Tift Merritt’s Journey to “Another Country”

tift_merritt_340x270.jpgThe title of Tift Merritt’s third record could be a metaphor for its unique musical geography, a territory equidistant between Memphis, Nashville and Laurel Canyon. This new sound is far removed from the neo-traditionalist twang of Merritt’s early work, or the energized soul of her last release, the Grammy-nominated “Tambourine.”

In the album’s title song, “Another Country” becomes a landscape of the heart, a place where lovers find refuge and tortured souls escape.

It’s all of those things, but mostly, it’s France.

“A record is born usually in a particular place and very quickly, and it becomes an umbrella for whatever happens,” says the Texas-born, North Carolina-raised singer-songwriter.

“It was a Paris record.”

A burned-out Merritt made the journey in mid-2005 to recuperate from a long, hard run of touring. “10 months in a van will make you need to go to Paris,” she says. “I’d been in a different city every night … it took a toll that I didn’t quite know how to handle.”

Her requirements were simple: rent a room with a piano. “There was very little weight on the trip,” she said of her plan to spend a couple of weeks to “just catch up on sleep and eat some chocolate croissants.”

Merritt’s most personal work to date started almost by accident. She began, writes Merritt in the album’s liner notes, “with a certainty that I had nothing to say. But I kept finding myself back there, plucking a melody, again and again.”

She slept near the piano, wore the same clothes for days on end, and left only to get coffee. She played a lot of Van Morrison on the stereo – but not much else.

“Sometimes when you’re writing it’s really important to not listen to music,” Merritt says. Other voice shouldn’t intrude.

“I let ‘Veedon Fleece’ intrude.”

Three months later, she’d written most of “Another Country.”

Ir contains echoes of seminal singer-songwriter works from the early 1970’s – Jackson Browne’s “Late For the Sky,” Judee Sill’s brilliant but overlooked debut, Linda Ronstadt’s Capitol albums.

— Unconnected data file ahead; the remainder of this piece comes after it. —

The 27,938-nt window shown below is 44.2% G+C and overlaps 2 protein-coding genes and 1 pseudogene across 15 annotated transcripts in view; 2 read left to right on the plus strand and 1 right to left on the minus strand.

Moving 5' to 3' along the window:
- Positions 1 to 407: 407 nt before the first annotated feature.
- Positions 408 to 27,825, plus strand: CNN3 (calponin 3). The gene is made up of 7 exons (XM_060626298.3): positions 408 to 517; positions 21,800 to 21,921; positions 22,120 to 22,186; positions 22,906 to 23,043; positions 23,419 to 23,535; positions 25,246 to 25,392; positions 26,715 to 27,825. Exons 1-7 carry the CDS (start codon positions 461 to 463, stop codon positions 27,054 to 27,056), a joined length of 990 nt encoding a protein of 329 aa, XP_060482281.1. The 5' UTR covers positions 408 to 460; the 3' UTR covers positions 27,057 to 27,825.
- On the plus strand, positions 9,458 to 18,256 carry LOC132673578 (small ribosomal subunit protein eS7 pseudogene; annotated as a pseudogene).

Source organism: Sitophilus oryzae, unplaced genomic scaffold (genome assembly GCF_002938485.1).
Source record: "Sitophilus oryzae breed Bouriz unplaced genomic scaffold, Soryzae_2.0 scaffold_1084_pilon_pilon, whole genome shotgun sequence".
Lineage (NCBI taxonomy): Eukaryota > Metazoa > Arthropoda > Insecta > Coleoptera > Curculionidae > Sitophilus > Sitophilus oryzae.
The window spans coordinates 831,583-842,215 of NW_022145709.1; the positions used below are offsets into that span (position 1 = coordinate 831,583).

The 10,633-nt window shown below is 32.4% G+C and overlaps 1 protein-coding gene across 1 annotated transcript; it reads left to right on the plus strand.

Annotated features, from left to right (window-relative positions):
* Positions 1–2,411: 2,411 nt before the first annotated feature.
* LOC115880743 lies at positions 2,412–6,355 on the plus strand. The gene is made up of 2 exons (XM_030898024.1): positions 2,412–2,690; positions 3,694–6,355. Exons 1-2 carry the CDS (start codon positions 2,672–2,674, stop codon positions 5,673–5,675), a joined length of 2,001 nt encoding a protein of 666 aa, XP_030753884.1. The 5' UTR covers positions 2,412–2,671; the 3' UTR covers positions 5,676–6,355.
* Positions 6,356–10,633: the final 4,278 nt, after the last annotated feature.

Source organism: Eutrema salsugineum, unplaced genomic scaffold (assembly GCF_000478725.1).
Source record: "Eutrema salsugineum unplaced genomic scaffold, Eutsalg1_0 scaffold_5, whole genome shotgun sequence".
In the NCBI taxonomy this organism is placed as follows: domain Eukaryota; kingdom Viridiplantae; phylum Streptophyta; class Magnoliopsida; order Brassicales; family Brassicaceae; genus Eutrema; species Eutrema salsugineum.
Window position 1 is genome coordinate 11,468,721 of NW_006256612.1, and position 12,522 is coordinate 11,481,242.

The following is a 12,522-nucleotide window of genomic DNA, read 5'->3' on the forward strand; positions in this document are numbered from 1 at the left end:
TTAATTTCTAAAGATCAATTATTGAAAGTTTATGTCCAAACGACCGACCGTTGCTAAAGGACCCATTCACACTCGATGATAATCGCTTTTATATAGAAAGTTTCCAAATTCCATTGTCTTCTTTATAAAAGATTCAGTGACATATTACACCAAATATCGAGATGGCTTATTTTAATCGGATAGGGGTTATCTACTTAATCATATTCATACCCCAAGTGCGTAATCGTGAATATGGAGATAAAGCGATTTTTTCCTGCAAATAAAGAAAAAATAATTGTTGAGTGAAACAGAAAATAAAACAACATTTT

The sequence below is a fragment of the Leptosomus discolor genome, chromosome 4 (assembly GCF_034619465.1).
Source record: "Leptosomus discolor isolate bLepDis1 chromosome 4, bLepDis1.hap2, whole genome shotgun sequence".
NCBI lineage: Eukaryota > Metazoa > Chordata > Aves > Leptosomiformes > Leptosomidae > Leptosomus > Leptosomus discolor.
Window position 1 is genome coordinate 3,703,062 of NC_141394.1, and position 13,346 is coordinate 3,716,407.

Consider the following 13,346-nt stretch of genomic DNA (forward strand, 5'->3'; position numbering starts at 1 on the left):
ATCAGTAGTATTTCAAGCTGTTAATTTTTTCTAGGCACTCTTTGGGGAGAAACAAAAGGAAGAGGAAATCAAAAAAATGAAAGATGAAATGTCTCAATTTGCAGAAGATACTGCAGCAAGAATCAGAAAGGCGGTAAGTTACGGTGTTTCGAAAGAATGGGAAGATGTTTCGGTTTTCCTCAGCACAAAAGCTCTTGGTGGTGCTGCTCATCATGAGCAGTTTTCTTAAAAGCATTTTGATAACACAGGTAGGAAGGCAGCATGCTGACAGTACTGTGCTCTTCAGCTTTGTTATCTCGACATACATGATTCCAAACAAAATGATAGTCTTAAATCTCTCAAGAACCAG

“I love those records,” she says. “There’s a sense in them, that they had this motto: I wrote this song, and nobody can sing it but me, and this is a really hand made, particular thing.”

Making the Record

In the studio, she tried to match the conversational tone of that era. “I wanted it to be a very direct, one person talking to one-person record,” she says. “You get a different feel for [it] when you’re in another country. You see that you really have to look someone in the eye. It’s not about shouting or going fast, but it’s about really talking to someone else. That’s what I wanted it to be sonically.”

Making the record was an organic process. “It was really self-evident that these songs made themselves clear and there wasn’t a lot of messing around with them that we needed to do,” she says. “We just needed to stay out of its’ way.”

Ultimately, the journey from scribbled Paris notebooks to finished project would not be smooth. Soon after returning to the States, Merritt was dropped by her label. “I went through a period of time where we really took our business into our own hands.” Even though she had signed with Fantasy before going to Los Angeles to complete work on “Another Country,” the period served to remind her that she’d chosen an often-nomadic existence.

“ In a lot of ways this record was really about making our own path,” says Merritt.

“The Spark”

A need to better understand the emotional freight of her artistic choices led to “The Spark With Tift Merritt,” a public radio program that’s a blend of interview and public therapy. In the show’s first installment, she discussed the common threads and challenges of writing novels and creating music with the British writer Nik Hornby; at one point, he jokingly suggested they should marry.

Other guests have included the poet (and Princeton professor) CK Williams, and contemporary bluegrass trio Nickel Creek. “I think of the show as a student to teacher experience rather than artist to artist,” says Merritt.

“I found that I was alone a lot on the road, and I wondered how other artists were doing it, how they handled the problems of their lives and making the work they were making. Being on the inside, I really didn’t know. I wanted the story behind the press junket – the spotlight that’s so neatly told dressed in couture clothing with hairspray on.”

Acknowledging that artists are “real human beings, not … geniuses sprung forth from the sky,” is something she needs to know, perhaps even more than her audience. “Nik Hornby says, ‘it’s a struggle for me at my desk some days and I pray for emails.’ I hear that and I think that I’m doing the right thing.”

Why, after three albums and over a decade as a professional musician, is this message so important now?

“I think you get acclimated to putting yourself out there, and then it gets real scary,” she says. “I believe that this kind of albeit slightly self-serving thing is a natural urge to find out about other people who are doing what I’m doing.”